5 SIMPLE TIPS TO ENHANCE YOUR SOLIDWORKS PRODUCTIVITY
Below are 5 tips that I believe will enhance your productivity and speed when modeling in SolidWorks. It has been my experience that most of these tips are hidden gems that a lot of users do not know about.
Hopefully, incorporating some or all of these tips into your regular workflow will make a big impact on your modeling efficiency.
Take Quick Measurements
If you need a quick linear or angular measurement, there’s no need to launch the Measure… tool; simply select the edge, faces, or vertices, and look in the status bar; the measurement will be shown there (as shown in Figure 1 – Measure demonstrated in the SolidWorks status bar). For more complex measurements, you will have to run the Measure… tool.
Use Mate References
If you download or model a purchased part, such as a screw or motor, add in mate references. Taking a little extra time up front when setting up the model will save lots of time later on when placing the parts by allowing snapping when dragging library or commercial-off-the-shelf (COTS) parts in.
The command is accessed through Insert|Reference Geometry|Mate Reference…, or by selecting the desired edge and hitting the S-key and choosing Reference Geometry|Mate Reference. Users can select up to three (3) reference entities to use as mate references (see Figure 2 – Mate References).
Please note that named references can save even more time; especially if you also create them in your manufactured parts!
In my opinion, it is always best practice to model about the model origin and to make use of symmetry whenever possible.
The easiest and fastest way to create symmetric elements in a sketch is to use the Dynamic Mirror Entities command. It works like the regular Mirror command, except it automatically creates the symmetric elements on the fly and applies the Symmetric constraint.
To use this tool, you must first sketch a construction line along the line of symmetry, preselect it, and choose Dynamic Mirror. The command is active until the sketch is exited (you can tell if the command is active by the “=” marks at the top and bottom of the centerline; reference Figure 3 – Dynamic Mirroring.) If you reenter the sketch, the command is no longer active, and you must reselect the construction line and run Dynamic Mirror Entities again.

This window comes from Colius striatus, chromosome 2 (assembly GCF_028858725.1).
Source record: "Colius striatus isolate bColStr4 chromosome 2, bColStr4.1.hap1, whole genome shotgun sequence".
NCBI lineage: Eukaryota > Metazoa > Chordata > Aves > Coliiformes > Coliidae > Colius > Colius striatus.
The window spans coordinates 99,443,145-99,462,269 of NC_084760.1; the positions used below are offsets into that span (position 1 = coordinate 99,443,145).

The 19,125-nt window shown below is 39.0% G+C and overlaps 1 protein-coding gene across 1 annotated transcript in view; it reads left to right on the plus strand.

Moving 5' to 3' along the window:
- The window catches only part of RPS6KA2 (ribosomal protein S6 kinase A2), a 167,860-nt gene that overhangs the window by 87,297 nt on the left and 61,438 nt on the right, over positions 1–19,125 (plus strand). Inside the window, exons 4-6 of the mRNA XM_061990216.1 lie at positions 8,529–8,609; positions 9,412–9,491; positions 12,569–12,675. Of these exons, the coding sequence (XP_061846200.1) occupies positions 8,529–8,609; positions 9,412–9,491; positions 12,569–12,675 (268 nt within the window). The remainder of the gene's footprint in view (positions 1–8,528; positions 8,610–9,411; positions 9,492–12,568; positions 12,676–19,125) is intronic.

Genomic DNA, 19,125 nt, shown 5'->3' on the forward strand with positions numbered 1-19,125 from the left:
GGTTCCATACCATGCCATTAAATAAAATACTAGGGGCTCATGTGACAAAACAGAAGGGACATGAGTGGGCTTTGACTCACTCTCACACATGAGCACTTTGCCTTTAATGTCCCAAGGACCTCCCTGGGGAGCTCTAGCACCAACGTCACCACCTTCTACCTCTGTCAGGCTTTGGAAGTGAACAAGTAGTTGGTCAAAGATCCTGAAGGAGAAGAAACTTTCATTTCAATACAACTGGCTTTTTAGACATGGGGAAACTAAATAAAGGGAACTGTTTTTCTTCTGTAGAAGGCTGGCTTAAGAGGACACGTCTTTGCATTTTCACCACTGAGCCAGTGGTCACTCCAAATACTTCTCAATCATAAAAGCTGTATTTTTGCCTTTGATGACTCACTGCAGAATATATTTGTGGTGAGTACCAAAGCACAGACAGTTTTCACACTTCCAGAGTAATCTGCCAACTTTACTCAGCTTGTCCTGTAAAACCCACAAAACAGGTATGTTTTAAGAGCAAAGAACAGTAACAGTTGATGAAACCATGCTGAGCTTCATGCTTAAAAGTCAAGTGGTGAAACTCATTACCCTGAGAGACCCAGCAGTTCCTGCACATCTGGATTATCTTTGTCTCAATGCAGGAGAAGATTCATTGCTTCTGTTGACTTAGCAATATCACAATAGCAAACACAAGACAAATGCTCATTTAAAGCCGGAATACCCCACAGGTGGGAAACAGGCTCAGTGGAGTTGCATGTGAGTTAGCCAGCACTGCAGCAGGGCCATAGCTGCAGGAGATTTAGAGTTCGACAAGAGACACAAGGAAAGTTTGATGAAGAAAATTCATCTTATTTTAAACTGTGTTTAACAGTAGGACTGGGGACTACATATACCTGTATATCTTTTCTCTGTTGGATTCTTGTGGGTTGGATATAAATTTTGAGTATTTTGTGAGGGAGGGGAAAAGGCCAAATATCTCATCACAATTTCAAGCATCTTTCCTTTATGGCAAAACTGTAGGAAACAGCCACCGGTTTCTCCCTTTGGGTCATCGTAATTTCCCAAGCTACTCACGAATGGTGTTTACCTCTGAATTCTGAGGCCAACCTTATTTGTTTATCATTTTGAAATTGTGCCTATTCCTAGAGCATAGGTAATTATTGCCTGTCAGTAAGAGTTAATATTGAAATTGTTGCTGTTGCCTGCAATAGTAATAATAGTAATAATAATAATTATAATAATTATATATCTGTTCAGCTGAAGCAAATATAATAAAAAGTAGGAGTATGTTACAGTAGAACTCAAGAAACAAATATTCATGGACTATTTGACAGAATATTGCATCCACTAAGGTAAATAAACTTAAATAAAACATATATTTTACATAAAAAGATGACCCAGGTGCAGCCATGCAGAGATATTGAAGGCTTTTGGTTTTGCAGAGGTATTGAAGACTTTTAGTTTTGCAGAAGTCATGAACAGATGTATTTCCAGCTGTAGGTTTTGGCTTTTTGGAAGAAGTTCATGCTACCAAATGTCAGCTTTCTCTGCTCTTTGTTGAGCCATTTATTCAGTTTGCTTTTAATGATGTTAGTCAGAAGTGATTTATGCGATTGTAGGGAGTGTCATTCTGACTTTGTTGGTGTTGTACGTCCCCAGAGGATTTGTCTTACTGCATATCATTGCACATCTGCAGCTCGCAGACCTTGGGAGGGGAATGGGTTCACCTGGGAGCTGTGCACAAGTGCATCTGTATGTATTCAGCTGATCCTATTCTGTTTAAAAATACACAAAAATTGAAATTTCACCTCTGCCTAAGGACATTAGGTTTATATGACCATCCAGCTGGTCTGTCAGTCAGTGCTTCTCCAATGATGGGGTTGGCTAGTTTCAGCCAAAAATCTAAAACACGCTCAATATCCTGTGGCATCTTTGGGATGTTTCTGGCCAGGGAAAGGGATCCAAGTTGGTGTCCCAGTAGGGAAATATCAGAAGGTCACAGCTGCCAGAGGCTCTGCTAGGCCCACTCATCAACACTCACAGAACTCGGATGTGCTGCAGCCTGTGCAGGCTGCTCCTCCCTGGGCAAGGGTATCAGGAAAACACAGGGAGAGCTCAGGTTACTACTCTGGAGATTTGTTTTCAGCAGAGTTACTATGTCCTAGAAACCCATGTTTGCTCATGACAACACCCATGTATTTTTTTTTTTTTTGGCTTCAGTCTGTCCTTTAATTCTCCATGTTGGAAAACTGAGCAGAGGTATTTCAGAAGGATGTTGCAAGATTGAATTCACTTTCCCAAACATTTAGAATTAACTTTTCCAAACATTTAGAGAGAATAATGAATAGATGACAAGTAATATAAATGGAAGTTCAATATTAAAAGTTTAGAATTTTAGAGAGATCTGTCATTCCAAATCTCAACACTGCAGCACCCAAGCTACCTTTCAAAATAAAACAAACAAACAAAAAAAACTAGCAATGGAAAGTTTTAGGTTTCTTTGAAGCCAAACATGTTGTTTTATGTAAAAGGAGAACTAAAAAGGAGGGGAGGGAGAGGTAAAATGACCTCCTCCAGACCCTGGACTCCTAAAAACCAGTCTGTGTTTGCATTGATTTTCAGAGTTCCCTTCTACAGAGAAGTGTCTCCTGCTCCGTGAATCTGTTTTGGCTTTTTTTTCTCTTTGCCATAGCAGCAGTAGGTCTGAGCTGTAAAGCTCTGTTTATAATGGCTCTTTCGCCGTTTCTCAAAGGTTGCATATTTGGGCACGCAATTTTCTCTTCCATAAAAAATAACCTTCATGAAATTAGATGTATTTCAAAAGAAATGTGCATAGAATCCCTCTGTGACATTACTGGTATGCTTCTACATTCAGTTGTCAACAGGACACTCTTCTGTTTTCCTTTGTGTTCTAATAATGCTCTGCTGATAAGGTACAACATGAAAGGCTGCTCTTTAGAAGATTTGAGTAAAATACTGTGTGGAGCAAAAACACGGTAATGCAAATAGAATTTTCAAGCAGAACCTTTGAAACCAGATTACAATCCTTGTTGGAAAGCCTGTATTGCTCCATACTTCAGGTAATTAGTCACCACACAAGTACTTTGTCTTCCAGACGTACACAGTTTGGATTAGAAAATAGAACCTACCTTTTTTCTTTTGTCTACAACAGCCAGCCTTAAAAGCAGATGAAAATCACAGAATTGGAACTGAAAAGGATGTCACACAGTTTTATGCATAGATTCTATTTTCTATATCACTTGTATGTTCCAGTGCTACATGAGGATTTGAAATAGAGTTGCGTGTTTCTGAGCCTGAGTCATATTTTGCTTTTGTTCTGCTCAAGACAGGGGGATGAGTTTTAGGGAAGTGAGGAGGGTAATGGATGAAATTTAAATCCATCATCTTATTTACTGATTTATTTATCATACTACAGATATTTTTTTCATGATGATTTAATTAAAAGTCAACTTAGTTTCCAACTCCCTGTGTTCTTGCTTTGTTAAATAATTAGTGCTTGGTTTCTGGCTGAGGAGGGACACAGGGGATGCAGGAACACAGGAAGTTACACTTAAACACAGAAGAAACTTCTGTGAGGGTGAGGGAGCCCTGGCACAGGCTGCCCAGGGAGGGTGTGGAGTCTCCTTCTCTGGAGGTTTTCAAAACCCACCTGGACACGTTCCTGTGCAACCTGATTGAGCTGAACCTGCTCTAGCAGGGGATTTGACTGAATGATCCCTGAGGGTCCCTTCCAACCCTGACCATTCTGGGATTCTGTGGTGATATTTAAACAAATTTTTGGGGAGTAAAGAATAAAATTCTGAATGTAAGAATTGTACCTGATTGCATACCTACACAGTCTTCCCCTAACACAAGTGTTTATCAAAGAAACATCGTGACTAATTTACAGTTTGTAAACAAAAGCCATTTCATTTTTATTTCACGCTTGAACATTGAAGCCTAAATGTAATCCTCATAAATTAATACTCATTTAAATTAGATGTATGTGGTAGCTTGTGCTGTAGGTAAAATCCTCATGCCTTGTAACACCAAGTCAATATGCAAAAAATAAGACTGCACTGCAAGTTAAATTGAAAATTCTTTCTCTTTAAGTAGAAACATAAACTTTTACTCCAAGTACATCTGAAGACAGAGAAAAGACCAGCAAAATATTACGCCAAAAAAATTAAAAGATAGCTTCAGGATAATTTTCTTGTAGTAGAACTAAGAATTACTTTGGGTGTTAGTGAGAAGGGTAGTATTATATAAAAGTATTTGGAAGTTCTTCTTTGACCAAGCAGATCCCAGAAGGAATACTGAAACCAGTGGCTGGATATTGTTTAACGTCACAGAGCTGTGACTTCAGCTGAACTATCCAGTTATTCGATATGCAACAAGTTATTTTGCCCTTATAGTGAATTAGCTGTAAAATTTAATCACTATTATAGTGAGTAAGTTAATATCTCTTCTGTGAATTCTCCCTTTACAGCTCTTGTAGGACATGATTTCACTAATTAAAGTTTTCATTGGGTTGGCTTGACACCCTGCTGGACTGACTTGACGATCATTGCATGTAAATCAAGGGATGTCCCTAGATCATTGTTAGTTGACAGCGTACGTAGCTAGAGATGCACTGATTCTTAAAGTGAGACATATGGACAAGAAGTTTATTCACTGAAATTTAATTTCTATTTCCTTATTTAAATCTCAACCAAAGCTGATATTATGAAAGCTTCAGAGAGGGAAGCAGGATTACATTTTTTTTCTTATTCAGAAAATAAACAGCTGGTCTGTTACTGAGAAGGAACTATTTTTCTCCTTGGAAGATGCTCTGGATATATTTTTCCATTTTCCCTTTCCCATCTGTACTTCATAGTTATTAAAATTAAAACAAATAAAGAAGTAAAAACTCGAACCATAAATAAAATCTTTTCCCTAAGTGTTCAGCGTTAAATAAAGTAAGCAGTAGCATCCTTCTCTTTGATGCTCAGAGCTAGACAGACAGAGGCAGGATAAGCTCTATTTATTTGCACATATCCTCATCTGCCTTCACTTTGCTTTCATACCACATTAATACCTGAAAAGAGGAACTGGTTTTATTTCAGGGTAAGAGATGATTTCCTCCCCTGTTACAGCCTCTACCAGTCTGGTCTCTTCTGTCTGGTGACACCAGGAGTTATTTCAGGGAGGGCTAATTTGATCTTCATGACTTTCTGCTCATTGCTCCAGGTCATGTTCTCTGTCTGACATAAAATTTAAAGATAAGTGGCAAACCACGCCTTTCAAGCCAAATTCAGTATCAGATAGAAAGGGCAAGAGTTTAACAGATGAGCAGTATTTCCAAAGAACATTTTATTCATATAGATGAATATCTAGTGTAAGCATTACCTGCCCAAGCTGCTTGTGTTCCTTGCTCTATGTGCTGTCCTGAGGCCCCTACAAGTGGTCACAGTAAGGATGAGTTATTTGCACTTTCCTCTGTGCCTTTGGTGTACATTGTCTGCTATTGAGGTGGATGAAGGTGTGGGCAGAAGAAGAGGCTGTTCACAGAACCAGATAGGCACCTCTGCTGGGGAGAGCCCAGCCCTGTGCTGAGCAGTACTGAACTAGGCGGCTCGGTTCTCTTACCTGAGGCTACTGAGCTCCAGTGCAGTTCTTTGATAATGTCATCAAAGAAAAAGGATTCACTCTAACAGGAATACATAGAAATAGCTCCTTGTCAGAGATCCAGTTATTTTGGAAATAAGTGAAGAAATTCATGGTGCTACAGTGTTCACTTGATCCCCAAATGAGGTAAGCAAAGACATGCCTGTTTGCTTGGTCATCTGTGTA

Tab to Hide
Tab to hide is an awesome and powerful feature that has been around for a couple of releases, but I only learned about in the last year. Tab to hide allows users to quickly and easily hide components in an assembly. Unfortunately, this feature does not work in multi-body parts, such as weldments.
To use, hold the Tab key down and then swipe with your mouse over the components you wish to hide. Every component the cursor crosses over is hidden.
You can also select components and then tap the Tab key to hide them.
To easily show hidden components, right-click in a blank spot in the graphics area and select Show Hidden Components. This command will invert the display, hiding the shown components and showing the hidden components (see Figure 4 – Show Hidden Components). Click on the components you wish to show, and they fade out of the view. When all components you wish to show have been selected, click Close Show Hidden Components. The regular display returns with the previously hidden items viewable.
This is especially handy when you have hidden components in the graphics area that exist at various levels in different subassemblies.
The Isolate command is one of my all-time favorite features when working in assemblies. As the name implies, it allows a user to isolate selected assembly components to allow easier component manipulation or visualization. The Isolate command also functions in multi-body parts.
You can easily create a Display State by simply selecting the desired component(s) and right-clicking and choosing Isolate from the context menu (see Figure 5- Isolate Command), then clicking the Save as Display State button.
And, as Ricky Jordan demonstrates, by combining the Isolate command with Show Hidden Components (as mentioned above), you can quickly and easily pare down an assembly to create a Display State to help visualize and work on portions of your assemblies.
I hope one or more of these tips help you to increase your SolidWorks modeling efficiency and productivity. If you have any comments or questions, please leave a comment!
Brian McElyea is a Senior Mechanical Engineer at Intuitive Research and Technology Corporation in Huntsville, AL. Brian is a Certified SolidWorks Professional (CSWP), and the current president of the Redstone Arsenal chapter of the North Alabama SolidWorks User Group (NASWUG), NASWUG-RSA.
He writes about SolidWorks and the SolidWorks community at CADFanatic.com.
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